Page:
Reflections of Eminent Economists
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Reflections of Eminent Economists

Edited by Michael Szenberg and Lall Ramrattan

In this collection of autobiographical essays, 26 prominent scholars detail their professional development, while offering insight into their lives and philosophies. With candor and humor they relate how they came to the field of economics, as well as how their views have evolved over the years.
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Chapter 24: Philosophy and My Work Life

Julian L. Simon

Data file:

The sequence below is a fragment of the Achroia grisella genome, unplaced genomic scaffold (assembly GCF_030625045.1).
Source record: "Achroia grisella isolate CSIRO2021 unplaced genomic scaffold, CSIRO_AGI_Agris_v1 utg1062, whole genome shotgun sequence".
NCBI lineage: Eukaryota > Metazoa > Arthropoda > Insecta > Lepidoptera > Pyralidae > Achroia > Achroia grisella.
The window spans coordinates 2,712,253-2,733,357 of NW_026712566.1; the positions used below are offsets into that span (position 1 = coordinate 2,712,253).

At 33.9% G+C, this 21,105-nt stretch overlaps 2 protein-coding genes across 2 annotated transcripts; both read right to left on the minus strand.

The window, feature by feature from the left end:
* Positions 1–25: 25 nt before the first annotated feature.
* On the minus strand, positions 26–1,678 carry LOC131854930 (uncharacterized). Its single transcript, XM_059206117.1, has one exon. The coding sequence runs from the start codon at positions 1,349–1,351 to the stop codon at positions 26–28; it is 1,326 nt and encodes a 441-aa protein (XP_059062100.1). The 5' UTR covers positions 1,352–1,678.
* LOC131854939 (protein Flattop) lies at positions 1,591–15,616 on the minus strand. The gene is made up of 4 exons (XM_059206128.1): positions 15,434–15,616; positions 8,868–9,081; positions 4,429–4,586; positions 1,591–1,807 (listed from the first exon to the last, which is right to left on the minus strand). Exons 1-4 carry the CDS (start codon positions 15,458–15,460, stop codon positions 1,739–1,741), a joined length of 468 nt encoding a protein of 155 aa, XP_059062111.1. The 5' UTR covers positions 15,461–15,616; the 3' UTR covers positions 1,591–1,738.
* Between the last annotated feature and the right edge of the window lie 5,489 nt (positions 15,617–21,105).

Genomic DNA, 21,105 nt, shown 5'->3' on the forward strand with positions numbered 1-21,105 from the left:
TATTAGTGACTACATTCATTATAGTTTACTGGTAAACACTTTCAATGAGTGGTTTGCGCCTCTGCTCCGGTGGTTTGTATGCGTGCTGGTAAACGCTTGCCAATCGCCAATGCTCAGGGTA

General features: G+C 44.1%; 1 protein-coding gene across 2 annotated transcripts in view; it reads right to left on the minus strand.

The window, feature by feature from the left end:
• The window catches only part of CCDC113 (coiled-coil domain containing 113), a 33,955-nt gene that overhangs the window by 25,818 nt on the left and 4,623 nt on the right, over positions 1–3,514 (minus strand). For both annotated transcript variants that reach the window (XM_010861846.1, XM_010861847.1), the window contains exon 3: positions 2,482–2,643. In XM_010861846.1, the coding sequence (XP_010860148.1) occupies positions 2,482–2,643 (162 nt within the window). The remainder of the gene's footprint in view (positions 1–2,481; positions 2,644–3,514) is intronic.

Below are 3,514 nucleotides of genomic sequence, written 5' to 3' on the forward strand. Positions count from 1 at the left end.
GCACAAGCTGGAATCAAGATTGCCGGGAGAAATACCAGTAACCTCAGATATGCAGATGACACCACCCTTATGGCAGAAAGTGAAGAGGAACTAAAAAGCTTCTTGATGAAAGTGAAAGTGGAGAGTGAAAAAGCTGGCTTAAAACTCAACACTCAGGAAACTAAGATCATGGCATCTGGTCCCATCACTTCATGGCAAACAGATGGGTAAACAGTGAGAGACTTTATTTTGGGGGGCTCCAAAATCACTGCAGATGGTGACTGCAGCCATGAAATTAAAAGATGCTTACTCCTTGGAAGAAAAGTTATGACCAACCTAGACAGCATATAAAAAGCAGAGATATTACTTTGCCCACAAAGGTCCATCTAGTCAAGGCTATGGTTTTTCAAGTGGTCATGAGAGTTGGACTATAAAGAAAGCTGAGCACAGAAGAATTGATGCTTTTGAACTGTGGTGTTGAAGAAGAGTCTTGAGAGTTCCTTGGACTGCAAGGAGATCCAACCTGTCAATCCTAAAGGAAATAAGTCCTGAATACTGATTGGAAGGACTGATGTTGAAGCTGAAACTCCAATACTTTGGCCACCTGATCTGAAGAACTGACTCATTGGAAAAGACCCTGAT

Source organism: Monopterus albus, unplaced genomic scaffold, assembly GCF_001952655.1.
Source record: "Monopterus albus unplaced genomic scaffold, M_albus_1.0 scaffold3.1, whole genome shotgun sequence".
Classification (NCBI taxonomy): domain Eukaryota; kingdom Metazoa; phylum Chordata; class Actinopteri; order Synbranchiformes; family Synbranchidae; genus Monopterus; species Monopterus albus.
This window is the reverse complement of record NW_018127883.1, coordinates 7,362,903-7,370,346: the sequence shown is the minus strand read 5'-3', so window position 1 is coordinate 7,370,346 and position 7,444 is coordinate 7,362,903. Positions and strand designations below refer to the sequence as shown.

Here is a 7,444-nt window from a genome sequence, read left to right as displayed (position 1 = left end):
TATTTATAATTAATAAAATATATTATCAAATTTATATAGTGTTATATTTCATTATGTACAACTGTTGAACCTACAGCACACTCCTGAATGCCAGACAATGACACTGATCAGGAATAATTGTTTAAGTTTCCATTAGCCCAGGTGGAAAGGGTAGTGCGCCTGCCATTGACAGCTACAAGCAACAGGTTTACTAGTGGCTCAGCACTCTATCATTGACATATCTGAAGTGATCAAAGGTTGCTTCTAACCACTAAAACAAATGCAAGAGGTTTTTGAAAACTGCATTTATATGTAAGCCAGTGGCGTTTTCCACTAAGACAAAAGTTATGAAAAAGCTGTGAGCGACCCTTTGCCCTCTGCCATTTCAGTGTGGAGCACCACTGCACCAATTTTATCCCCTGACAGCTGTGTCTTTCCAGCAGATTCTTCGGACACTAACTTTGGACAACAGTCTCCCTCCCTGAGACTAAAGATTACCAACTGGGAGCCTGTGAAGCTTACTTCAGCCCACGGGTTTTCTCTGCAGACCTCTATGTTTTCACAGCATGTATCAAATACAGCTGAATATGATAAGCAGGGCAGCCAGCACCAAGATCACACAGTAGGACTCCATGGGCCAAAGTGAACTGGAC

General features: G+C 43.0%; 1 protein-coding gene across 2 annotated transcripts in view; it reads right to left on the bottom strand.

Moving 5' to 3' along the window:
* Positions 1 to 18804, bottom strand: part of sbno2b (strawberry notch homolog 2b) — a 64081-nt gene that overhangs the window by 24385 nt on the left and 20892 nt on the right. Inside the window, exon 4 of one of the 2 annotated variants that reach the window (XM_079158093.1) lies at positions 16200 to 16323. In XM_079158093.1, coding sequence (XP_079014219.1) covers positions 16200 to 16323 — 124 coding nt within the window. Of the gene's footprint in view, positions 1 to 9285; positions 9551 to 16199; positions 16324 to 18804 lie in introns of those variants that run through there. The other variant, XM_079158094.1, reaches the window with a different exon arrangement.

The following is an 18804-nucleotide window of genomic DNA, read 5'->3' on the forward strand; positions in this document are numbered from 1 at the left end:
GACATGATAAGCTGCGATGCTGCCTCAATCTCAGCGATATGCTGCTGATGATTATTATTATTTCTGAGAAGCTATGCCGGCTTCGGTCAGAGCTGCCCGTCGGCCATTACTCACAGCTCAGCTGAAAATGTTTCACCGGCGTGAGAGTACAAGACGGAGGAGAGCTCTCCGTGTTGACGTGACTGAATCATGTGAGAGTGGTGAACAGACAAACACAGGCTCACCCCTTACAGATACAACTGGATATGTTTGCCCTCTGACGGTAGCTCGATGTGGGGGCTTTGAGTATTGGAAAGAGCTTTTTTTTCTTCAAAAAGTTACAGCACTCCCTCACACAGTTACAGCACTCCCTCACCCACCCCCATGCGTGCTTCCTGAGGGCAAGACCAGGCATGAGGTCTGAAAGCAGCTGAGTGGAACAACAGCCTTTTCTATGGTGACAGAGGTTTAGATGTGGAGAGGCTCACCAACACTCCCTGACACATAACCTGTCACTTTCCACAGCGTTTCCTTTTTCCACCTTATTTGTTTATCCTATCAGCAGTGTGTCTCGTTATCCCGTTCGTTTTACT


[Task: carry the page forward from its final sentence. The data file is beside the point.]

* Julian L. Simon I As a 17-year-old starting college, I was anxious to study what the great philosophers taught about how to conduct our lives well. My second (and last) course was a selective gallop through Western thought. I enjoyed it and did much of the extensive reading. But though some of the philosophy of science made sense, much of the rest seemed meaningless to me. Most especially, the pompously unreadable school of Hegelian German philosophy seemed a fraud on the public; pure obscurantist nonsense, I concluded. When much later I read John Locke’s and David Hume’s similar judgments about the bulk of academic philosophers, they fortified my doubts. The exam for the philosophy course was the last of five, so I let it slide. Then the night before the exam I could not find my class notes, which were unusually important in that course. Naturally, I panicked. A philosophy major upstairs lent me his notebook for a few hours, but it didn’t help much. I then had the inspiration to ask him to teach me some impressive-sounding German words that I could insert into my exam essays. He did so. And the next day, for the first and last time in my life, I faked the answers on an exam. The result? During my first three semesters I had not received even an A minus. This time I got a straight A, and my phil major friend upstairs – who had been doing very well in all his classes and...

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